The lands through which the Trail passed were the homelands and hunting grounds of many Native American people. These lands were the hunting grounds of the Comanche, the Kiowa, southern bands of the Cheyenne and the Arapaho, and the Plains Apache, as well as the homelands of the Osage, the Kansas (Kaw), the Jicarilla Apache, the Ute, and the Pueblo Indians (National Park Service [NPS] 2009). Early encounters with Native Americans were primarily peaceful negotiations to obtain access to lands and trade in items such as horses and mules. However, confrontation with Native Americans increased with traffic along the Trail and settlers moving west. Eventually, Native Americans were displaced or assigned to reservations. Prior to use of the Trail by white traders and settlers, it was a part of the Native American trade network. It was also used by Spaniards of New Mexico for exploration and trade with the Plains Indians.
Notable People of the Trail
Soldiers used the Trail throughout its 60-year history. They used the Trail during disputes between the Republic of Texas and Mexico in the 1840’s, during the Mexican-American War in 1846-1848, and in the American Civil War, as well as during the management of conflicts between traders and Native American tribes (NPS 2009). The Mexican-American War broke out in 1846. The Army of the West, led by General Stephen Watts Kearny, traveled down the Santa Fe Trail to take control of New Mexico and upper California and to protect American traders on the Trail (NPS 2009). Despite warnings to the contrary, he entered Santa Fe unchallenged and attained his objective. The war was ended in 1848 with the Treaty of Guadalupe Hidalgo. As the presence of the military increased with establishment of forts along the Trail, freighting and merchant operations expanded. In 1858 as many as 1,800 wagons traversed the Trail, many loaded with military supplies.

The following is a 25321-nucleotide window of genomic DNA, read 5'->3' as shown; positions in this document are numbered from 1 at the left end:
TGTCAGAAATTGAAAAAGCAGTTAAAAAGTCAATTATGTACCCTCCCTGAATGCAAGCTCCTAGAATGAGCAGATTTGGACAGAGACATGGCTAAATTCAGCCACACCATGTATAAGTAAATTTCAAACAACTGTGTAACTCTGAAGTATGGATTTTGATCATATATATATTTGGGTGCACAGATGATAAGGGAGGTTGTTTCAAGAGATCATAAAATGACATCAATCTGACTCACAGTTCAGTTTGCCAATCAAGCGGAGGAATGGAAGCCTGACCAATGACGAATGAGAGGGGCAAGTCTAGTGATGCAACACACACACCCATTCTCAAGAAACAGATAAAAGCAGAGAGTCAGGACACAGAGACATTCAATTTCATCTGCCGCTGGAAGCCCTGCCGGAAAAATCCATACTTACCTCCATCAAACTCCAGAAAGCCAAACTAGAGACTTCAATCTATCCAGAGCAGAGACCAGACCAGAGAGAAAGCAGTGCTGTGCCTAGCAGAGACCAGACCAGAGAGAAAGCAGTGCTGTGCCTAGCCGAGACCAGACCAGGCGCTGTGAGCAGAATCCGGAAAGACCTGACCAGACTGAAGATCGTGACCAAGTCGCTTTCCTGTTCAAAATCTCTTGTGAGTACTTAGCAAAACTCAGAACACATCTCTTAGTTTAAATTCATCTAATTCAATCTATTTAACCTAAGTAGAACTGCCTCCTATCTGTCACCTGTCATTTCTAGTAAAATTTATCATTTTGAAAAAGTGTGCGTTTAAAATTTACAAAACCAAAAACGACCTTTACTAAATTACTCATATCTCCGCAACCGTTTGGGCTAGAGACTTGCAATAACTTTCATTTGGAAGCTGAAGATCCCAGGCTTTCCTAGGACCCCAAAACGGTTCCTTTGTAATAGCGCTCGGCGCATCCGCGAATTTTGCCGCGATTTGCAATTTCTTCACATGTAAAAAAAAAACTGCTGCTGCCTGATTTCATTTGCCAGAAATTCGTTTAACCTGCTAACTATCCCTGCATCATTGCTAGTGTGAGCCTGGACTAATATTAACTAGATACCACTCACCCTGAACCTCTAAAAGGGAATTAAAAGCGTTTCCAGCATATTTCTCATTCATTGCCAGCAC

The Civil War reached the West in 1862. The Confederate Army entered New Mexico from Texas and took over Albuquerque and Santa Fe., and hoped to take over Fort Union (and eventually Denver). However, in the most decisive western battle of the Civil War, the battle of Glorieta Pass (on the Santa Fe Trail), the Union stopped the Confederates. The Union Army was able to hold on to the Southwest and its valuable Santa Fe Trail supply line.
Last updated: March 18, 2016